Cytochemical staining of paraffin sections with Periodic acid-Schiff (PAS) reagent stained every part of the animal, including the mesoglea, in varying shades of purple. Feulgen's stain similarly colored the sections completely (less intensely than PAS). Data are not shown.
Mallory's aniline-blue collagen stain (Clark, 1981) dyes paraffin sections intensely (Fig. 1B). In Mallory-stained sections, cell nuclei are colored orange, collagenous fibers are intensely blue, mucus-containing granules appear in shades of blue, and other fibrous material, in red (see also Menzel et al., 2015).
To introduce the reader to Swiftia exserta, Figure 1A shows a (live) branch; Figure 1B illustrates a section through coenenchymal tissue stained with Mallory's aniline blue connective tissue stain (to show the overall tissue organization of the animal); and Figure 1D shows an unstained cryosection (as the basis for interpreting the sections stained by enzyme histochemistry). The coenenchyme in 5. exserta is loosely organized into a richly cellular mesoglea, in which the mesogleal fibers stain intensely blue, indicating their collagenous nature; a very thin external ectoderm; and a layer of gastroderm that is only a single columnar cell layer thick. This gastroderm is supported with an external (blue) collagenous layer and an internal (red), fibrin-like layer (similar to the gastroderm of the solenia (Menzel et al., 2015)). It has a few intensely acidophilic globular gland cells randomly interspersed with poorly staining, heavily granular cells. Many cells in the highly folded mesentery filaments of the gastric cavity stain intensely acidophilic, and a series of parallel myonemes is visible. Open spaces in the mesoglea are from (partially) decalcified spicules.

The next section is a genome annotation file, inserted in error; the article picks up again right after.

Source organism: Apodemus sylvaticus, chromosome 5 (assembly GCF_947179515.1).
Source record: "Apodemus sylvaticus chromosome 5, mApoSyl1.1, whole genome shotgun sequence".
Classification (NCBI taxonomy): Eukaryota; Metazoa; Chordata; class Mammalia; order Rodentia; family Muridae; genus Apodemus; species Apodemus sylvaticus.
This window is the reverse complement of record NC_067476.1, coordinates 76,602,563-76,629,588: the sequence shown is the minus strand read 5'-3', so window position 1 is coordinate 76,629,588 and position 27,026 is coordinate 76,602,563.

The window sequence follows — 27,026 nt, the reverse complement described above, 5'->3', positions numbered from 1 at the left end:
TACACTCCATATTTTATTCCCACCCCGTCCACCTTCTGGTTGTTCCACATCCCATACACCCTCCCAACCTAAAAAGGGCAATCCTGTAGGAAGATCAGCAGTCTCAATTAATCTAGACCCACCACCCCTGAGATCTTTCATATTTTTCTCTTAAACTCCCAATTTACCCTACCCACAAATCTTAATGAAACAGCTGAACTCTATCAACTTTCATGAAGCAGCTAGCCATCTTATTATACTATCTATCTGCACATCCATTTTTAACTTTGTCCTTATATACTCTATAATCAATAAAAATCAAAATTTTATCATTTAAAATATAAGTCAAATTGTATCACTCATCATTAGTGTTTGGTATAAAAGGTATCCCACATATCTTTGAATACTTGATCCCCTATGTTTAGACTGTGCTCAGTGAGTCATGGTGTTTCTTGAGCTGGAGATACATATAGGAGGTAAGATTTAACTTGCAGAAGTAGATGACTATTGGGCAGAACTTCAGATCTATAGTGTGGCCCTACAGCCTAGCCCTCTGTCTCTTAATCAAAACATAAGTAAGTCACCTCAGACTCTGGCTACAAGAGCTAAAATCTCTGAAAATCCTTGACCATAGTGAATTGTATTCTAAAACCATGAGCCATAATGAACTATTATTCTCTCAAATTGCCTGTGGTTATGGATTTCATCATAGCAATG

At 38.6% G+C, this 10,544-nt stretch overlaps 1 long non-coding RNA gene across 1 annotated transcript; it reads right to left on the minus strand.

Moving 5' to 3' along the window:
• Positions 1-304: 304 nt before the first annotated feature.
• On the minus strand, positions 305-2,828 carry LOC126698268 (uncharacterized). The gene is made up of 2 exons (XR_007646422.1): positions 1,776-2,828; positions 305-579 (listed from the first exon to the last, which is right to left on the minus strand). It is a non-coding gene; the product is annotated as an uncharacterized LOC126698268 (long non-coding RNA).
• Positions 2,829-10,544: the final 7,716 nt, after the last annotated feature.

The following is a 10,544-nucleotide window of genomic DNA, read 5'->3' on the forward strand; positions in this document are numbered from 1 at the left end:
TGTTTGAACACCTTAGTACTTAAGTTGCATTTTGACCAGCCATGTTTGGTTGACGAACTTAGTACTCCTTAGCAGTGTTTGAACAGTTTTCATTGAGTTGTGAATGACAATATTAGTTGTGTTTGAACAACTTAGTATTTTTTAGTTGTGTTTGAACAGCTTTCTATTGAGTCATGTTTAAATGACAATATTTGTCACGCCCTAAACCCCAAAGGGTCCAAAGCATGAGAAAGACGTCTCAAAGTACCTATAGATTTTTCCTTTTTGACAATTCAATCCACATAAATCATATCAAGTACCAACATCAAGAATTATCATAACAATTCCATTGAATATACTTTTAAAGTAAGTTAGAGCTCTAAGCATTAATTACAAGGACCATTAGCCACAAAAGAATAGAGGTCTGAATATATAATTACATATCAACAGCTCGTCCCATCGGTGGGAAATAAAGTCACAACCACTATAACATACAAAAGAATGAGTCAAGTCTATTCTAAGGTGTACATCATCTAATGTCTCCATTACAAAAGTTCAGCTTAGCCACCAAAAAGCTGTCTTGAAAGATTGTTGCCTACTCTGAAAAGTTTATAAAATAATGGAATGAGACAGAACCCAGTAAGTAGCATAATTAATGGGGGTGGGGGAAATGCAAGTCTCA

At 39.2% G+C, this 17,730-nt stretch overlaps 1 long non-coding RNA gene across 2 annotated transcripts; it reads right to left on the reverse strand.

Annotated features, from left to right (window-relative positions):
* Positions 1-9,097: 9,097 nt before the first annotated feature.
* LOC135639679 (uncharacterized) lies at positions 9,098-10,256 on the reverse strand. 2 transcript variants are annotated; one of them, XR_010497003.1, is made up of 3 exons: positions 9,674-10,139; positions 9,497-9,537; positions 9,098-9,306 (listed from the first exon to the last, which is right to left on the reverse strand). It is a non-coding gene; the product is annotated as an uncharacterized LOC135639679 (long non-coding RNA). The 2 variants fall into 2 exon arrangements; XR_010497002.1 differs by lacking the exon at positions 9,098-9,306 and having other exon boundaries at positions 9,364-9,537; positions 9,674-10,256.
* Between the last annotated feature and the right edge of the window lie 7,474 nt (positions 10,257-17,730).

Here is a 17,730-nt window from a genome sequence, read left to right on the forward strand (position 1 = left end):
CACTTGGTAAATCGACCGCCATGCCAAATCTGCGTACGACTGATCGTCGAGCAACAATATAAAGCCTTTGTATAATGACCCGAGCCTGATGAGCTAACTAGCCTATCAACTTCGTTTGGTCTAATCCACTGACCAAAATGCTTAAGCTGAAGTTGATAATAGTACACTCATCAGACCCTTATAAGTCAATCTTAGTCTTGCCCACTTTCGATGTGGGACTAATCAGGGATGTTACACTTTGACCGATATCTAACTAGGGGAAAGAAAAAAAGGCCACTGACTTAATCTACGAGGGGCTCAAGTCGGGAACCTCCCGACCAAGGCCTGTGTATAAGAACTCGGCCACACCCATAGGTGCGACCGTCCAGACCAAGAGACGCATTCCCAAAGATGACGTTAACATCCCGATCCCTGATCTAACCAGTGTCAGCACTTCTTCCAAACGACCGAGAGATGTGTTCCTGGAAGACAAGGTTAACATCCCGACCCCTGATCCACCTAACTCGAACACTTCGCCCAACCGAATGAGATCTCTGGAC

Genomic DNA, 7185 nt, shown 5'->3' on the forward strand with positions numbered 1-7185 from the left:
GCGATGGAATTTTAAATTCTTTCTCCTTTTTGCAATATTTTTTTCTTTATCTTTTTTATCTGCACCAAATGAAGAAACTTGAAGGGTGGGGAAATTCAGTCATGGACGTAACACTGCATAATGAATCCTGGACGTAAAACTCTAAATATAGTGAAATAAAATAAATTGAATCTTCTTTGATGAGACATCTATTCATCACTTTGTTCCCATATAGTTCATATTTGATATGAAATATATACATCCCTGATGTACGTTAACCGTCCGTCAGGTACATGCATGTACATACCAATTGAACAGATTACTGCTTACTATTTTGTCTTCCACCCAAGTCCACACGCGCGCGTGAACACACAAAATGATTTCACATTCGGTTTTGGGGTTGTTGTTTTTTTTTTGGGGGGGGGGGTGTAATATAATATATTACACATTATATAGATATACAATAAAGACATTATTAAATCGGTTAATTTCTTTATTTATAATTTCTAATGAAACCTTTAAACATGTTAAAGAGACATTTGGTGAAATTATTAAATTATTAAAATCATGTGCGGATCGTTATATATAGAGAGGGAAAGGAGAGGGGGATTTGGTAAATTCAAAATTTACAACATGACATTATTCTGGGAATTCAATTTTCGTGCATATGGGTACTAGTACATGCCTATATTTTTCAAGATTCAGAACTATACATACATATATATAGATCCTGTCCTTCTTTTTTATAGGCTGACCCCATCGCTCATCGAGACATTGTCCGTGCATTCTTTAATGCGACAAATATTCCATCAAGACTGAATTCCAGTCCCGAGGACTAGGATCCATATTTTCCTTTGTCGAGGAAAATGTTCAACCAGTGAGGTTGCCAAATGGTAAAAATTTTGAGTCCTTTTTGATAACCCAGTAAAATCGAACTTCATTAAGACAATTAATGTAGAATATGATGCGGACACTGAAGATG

Even though the animal is highly pigmented in life (Fig. 1 A), the processing for cryosectioning removed much of the pigment (Fig. 1D). In the cryosection (Fig. 1D), parts of the mesentery filaments and the gastric cavity are visible towards the top of the section. A lining of solenia-type gastroderm delimits the mesoglea from the gastric cavity, while a thin ectoderm (at the bottom of Fig. 1D) separates the mesoglea from the external environment. The cryosections retain only a small amount of the animal's natural orange-brown pigment after the processing for cryosectioning.
The NBT-quinone reaction is strongly positive in cells with few and very large round granules. Weakly positive quinoprotein (blue) staining is evident in amorphous hyaline cells with granules interspersed in the cytoplasm (see Table 1). In cryosections, quinones and quinoproteins stained blue in the outermost ectodermal epithelium cells and in oblong cells with large granules in the mesogleal cell cords (Fig. 1C). The positive cells in the mesoglea often stained very intensely, indicating a high concentration of quinones and quinoproteins.
Phosphatases. The alkaline phosphatase reactions were negative for freshly prepared cells and cryosections, with two different substrates (naphthol AS-BI phosphate and [alpha]-naphthol phosphate). However, the acid phosphatase reaction stained several cell types in both adherent and cytospin cell preparations (see Table 1) and several cell types in cryosections (Fig. 2A): irregularly shaped cells with large granules and amorphous hyaline cells with granules interspersed in the cytoplasm (Fig. 2A, arrowheads). Figure 3 shows several inhibitor controls specific for acid phosphatases in cryosections. Sodium orthovanadate (Fig. 3A), which inhibits tyrosine phosphatase, ATPase, a non-specific alkaline phosphatase, and the non-specific acid phosphatase inhibitor sodium fluoride (Fig. 3B), inhibited all acid phosphatase activity. The serine and threonine phosphatase inhibitor sodium pyrophosphate (Fig. 3C), and the calcium and magnesium chelator EDTA (Fig. 3D) restricted positive staining to the solenia gastroderm cells containing large round granules and many gland cells in the mesentery gastroderm. Reactions performed without substrate convey only the residual pigment in the animal (as in Fig. 1D).